I’ve had the privilege of being present for the signing of significant legislation that impacts the industry, like the Energy Policy Act of 2005. It was inspiring to be part of the Home Sweet Home program in 2007, when AHAM members came together to help those affected by Hurricane Katrina rebuild their homes by giving them new appliances.
How has the organization changed since you have been involved?
When AHAM moved to Washington, it had been significantly downsized and some elements of its mission were eliminated as technology and the market changed. We focus on core strengths such as advocacy, standards and data and make sure all our initiatives are member driven. While AHAM is often looked at in Washington as an association that plays above its weight class, we have grown. Our staff size has doubled in since 1999 due to the burgeoning regulatory agenda. We took over the Vacuum Cleaner Manufacturers Association in 2004 and extended our reach to Canada, where we opened our AHAM Canada office in Ottawa in 2012. We have staff in Washington, DC, Ottawa and Sacramento.
In addition to our size and breadth, our staff has had to change over the years to provide more technical and policy analysis for our member companies. Our core strengths have not changed, but as I mentioned earlier they are tested in new areas such as connectivity, sustainability and standards harmonization.
What advice do you have for those just getting started in the industry?
The appliance industry is very competitive. It is a global industry. It serves consumers and each company and brand must work day and night to innovate to gain and maintain the trust of consumers. This requires great ideas, technology and people. But it also includes collective action where necessary and lawful, such as governmental action related to energy efficiency, environmental protection and product safety. Speaking with a singular voice is essential for an industry to influence policy makers, standards developers and other decision makers and influencers. I urge everyone in our industry to get to know us and to see how we can help create an environment for innovation, growth and consumer protection. Many of our members say they are shocked because they come in as competitors, but through AHAM, they are able to come to a consensus on issues that benefit the industry as a whole. All of the work our members do helps move the industry forward. That can also have significant benefits for their careers.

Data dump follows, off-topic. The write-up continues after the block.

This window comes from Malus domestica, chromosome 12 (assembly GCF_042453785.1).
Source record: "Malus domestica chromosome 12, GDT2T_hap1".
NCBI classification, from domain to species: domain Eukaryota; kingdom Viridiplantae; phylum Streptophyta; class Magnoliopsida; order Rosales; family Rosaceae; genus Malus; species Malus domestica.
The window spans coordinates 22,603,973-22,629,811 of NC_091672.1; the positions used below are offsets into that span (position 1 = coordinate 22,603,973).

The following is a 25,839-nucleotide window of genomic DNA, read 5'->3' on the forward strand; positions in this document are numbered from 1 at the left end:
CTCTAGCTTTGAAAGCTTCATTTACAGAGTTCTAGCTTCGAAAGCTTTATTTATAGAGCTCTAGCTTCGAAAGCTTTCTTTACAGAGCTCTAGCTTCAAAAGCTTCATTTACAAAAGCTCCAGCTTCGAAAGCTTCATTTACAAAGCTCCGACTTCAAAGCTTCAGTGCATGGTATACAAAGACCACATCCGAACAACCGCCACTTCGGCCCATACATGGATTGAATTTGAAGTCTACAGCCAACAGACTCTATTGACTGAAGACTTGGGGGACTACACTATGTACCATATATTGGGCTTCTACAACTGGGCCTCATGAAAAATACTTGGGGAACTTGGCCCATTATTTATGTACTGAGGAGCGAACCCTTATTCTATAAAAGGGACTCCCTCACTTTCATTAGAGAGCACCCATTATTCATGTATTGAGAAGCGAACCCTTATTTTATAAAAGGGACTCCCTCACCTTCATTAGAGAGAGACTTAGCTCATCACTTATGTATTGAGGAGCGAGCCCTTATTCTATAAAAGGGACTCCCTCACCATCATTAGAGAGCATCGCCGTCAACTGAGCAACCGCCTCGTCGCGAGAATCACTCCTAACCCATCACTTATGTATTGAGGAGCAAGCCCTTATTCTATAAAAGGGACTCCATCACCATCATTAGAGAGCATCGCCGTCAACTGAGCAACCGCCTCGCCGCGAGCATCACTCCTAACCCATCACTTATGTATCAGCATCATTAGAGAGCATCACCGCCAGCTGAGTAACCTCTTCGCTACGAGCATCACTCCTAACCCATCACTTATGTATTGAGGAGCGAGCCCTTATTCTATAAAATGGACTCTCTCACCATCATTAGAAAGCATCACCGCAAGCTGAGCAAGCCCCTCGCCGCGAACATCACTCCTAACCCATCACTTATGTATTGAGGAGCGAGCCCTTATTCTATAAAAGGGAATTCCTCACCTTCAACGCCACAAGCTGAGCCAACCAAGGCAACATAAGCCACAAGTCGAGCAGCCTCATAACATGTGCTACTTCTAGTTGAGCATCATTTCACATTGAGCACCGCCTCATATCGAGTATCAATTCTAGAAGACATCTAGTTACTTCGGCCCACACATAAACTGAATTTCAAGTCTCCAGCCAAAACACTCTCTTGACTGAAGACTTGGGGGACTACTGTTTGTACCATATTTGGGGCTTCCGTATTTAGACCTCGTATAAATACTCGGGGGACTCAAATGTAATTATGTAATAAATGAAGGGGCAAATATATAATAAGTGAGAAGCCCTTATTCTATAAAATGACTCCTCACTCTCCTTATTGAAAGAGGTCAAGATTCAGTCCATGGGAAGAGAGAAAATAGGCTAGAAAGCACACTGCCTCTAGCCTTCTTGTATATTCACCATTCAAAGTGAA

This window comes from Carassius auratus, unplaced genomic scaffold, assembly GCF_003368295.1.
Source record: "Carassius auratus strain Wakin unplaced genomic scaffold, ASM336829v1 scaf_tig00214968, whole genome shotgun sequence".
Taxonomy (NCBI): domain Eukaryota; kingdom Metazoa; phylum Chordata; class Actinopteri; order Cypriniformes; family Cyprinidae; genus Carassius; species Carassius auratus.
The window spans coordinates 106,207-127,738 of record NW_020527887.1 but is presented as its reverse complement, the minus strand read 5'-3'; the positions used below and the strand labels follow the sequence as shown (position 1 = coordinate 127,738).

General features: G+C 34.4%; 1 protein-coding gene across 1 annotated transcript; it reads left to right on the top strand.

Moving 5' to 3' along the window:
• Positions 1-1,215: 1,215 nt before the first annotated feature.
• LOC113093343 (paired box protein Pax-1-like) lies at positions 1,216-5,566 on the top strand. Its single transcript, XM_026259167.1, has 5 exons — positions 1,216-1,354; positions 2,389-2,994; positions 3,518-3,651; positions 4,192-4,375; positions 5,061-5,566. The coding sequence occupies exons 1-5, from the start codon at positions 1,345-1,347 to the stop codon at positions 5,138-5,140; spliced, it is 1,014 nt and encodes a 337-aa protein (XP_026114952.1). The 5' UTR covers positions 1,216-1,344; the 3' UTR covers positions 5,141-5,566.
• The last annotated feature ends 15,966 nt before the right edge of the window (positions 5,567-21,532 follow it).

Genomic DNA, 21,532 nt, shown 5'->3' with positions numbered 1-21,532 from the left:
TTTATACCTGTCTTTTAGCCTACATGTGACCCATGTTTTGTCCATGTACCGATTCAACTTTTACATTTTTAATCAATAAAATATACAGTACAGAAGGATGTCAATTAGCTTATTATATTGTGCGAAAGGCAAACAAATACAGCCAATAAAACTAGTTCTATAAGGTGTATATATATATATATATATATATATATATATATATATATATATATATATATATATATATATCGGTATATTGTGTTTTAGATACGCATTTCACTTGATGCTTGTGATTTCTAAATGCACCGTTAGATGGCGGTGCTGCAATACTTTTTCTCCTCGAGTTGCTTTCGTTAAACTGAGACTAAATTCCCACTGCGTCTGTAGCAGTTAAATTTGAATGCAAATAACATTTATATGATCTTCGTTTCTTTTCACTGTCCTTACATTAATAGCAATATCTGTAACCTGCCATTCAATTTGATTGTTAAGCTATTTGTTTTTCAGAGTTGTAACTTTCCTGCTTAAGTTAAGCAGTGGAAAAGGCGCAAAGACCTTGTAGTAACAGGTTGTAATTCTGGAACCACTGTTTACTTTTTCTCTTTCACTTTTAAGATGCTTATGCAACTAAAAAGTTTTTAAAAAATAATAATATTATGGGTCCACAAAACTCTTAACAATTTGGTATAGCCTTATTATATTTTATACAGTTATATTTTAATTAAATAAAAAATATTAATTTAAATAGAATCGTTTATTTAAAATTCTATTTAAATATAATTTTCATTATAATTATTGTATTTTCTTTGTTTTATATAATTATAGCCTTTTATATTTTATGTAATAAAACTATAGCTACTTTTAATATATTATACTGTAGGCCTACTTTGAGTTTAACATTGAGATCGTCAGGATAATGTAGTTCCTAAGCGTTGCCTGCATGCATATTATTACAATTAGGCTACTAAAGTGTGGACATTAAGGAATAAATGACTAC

What is next for AHAM?
We are just at the beginning of our latest three-year strategic plan. Our members affirmed our core competencies. They are strengthening the areas where we excel—advocacy, standards, data. The industry is also looking to AHAM to play a larger role in connectivity, which will affect all of our divisions—major appliances, portable appliances, floor care and suppliers.
We have a lot of exciting initiatives in the works. As I mentioned earlier, our members are working to develop robotic vacuum performance standards. Our Connectivity Specialists group has begun meeting to see how the industry should adapt to the privacy and security issues that come with any connected device. We are also actively involved in the development of global air cleaner performance standards.
The challenge is being positioned and strong enough in what we do, but also having the foresight to see the issues that might face the industry in the future. Innovation is going to happen at a faster pace, and that can often bring new performance, safety and other issues to light. We are always trying to look ahead so we are ready to respond to issues before they affect the industry. We will continue that proactive approach.